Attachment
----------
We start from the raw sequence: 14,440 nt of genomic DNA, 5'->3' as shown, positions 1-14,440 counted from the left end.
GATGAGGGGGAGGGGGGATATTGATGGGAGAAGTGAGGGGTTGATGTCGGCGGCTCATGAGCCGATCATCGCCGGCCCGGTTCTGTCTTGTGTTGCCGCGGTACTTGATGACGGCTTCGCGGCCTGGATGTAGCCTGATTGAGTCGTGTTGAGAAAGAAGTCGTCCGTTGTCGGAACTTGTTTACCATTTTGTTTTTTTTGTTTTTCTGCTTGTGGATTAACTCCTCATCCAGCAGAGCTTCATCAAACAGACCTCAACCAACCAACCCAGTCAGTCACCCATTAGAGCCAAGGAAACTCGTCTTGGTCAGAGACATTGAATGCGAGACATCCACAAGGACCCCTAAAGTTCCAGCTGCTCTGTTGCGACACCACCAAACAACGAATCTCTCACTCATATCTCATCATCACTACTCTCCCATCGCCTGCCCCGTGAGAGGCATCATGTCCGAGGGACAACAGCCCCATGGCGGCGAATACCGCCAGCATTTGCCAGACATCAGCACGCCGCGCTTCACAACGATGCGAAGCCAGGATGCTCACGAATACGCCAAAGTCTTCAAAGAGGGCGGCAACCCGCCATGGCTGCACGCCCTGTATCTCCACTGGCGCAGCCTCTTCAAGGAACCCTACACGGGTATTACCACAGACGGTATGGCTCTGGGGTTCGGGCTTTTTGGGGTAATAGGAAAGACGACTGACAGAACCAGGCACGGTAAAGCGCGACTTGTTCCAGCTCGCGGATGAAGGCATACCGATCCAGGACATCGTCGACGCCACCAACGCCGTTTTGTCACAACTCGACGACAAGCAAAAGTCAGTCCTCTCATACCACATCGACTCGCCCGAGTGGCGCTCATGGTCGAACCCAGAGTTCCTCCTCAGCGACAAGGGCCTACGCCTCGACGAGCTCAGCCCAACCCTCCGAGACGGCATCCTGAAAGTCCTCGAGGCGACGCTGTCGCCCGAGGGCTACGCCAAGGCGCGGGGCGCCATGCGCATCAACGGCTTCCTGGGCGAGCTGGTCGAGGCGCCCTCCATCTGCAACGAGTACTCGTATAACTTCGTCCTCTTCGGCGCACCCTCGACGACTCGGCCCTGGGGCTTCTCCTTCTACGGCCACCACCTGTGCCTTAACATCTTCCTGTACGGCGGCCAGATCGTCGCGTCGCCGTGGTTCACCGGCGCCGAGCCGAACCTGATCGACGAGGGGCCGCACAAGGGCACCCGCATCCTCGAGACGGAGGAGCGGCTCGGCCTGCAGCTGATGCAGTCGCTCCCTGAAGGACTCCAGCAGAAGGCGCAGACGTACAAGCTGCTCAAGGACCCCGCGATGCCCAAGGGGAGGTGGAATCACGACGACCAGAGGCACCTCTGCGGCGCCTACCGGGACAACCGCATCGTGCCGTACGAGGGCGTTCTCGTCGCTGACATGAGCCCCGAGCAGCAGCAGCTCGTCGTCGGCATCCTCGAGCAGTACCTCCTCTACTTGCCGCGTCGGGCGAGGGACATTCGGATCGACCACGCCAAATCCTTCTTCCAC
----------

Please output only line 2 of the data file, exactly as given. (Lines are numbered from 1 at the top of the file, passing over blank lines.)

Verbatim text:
GATGAGGGGGAGGGGGGATATTGATGGGAGAAGTGAGGGGTTGATGTCGGCGGCTCATGAGCCGATCATCGCCGGCCCGGTTCTGTCTTGTGTTGCCGCGGTACTTGATGACGGCTTCGCGGCCTGGATGTAGCCTGATTGAGTCGTGTTGAGAAAGAAGTCGTCCGTTGTCGGAACTTGTTTACCATTTTGTTTTTTTTGTTTTTCTGCTTGTGGATTAACTCCTCATCCAGCAGAGCTTCATCAAACAGACCTCAACCAACCAACCCAGTCAGTCACCCATTAGAGCCAAGGAAACTCGTCTTGGTCAGAGACATTGAATGCGAGACATCCACAAGGACCCCTAAAGTTCCAGCTGCTCTGTTGCGACACCACCAAACAACGAATCTCTCACTCATATCTCATCATCACTACTCTCCCATCGCCTGCCCCGTGAGAGGCATCATGTCCGAGGGACAACAGCCCCATGGCGGCGAATACCGCCAGCATTTGCCAGACATCAGCACGCCGCGCTTCACAACGATGCGAAGCCAGGATGCTCACGAATACGCCAAAGTCTTCAAAGAGGGCGGCAACCCGCCATGGCTGCACGCCCTGTATCTCCACTGGCGCAGCCTCTTCAAGGAACCCTACACGGGTATTACCACAGACGGTATGGCTCTGGGGTTCGGGCTTTTTGGGGTAATAGGAAAGACGACTGACAGAACCAGGCACGGTAAAGCGCGACTTGTTCCAGCTCGCGGATGAAGGCATACCGATCCAGGACATCGTCGACGCCACCAACGCCGTTTTGTCACAACTCGACGACAAGCAAAAGTCAGTCCTCTCATACCACATCGACTCGCCCGAGTGGCGCTCATGGTCGAACCCAGAGTTCCTCCTCAGCGACAAGGGCCTACGCCTCGACGAGCTCAGCCCAACCCTCCGAGACGGCATCCTGAAAGTCCTCGAGGCGACGCTGTCGCCCGAGGGCTACGCCAAGGCGCGGGGCGCCATGCGCATCAACGGCTTCCTGGGCGAGCTGGTCGAGGCGCCCTCCATCTGCAACGAGTACTCGTATAACTTCGTCCTCTTCGGCGCACCCTCGACGACTCGGCCCTGGGGCTTCTCCTTCTACGGCCACCACCTGTGCCTTAACATCTTCCTGTACGGCGGCCAGATCGTCGCGTCGCCGTGGTTCACCGGCGCCGAGCCGAACCTGATCGACGAGGGGCCGCACAAGGGCACCCGCATCCTCGAGACGGAGGAGCGGCTCGGCCTGCAGCTGATGCAGTCGCTCCCTGAAGGACTCCAGCAGAAGGCGCAGACGTACAAGCTGCTCAAGGACCCCGCGATGCCCAAGGGGAGGTGGAATCACGACGACCAGAGGCACCTCTGCGGCGCCTACCGGGACAACCGCATCGTGCCGTACGAGGGCGTTCTCGTCGCTGACATGAGCCCCGAGCAGCAGCAGCTCGTCGTCGGCATCCTCGAGCAGTACCTCCTCTACTTGCCGCGTCGGGCGAGGGACATTCGGATCGACCACGCCAAATCCTTCTTCCAC